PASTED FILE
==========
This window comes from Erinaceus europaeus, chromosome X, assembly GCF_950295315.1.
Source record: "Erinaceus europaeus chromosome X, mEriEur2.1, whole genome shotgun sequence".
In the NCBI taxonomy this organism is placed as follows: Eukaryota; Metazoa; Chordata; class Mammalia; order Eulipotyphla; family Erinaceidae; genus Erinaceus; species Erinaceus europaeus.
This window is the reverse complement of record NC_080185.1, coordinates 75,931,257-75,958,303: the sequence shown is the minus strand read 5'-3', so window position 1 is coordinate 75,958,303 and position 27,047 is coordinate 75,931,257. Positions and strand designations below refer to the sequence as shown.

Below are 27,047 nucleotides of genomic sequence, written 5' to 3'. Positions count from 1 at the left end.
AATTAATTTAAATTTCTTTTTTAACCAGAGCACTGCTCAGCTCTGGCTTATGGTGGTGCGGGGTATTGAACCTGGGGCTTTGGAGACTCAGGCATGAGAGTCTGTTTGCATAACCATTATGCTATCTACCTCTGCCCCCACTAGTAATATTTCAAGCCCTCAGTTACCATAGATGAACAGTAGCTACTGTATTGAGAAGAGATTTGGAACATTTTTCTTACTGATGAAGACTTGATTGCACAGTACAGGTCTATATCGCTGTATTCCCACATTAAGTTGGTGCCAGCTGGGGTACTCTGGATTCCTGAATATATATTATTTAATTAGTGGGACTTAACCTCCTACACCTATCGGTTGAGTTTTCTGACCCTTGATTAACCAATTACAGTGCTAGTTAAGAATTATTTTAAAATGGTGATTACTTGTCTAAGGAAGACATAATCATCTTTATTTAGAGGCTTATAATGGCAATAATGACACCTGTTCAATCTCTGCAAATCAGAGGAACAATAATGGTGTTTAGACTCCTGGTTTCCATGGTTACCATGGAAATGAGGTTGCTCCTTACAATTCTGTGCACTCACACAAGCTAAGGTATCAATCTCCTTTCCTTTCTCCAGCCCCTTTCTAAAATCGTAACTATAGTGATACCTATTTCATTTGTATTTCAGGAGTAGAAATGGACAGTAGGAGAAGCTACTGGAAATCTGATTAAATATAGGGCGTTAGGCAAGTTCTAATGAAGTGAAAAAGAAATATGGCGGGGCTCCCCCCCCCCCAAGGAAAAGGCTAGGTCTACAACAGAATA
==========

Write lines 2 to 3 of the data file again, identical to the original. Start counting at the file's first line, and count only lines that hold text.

Source record: "Erinaceus europaeus chromosome X, mEriEur2.1, whole genome shotgun sequence".
In the NCBI taxonomy this organism is placed as follows: Eukaryota; Metazoa; Chordata; class Mammalia; order Eulipotyphla; family Erinaceidae; genus Erinaceus; species Erinaceus europaeus.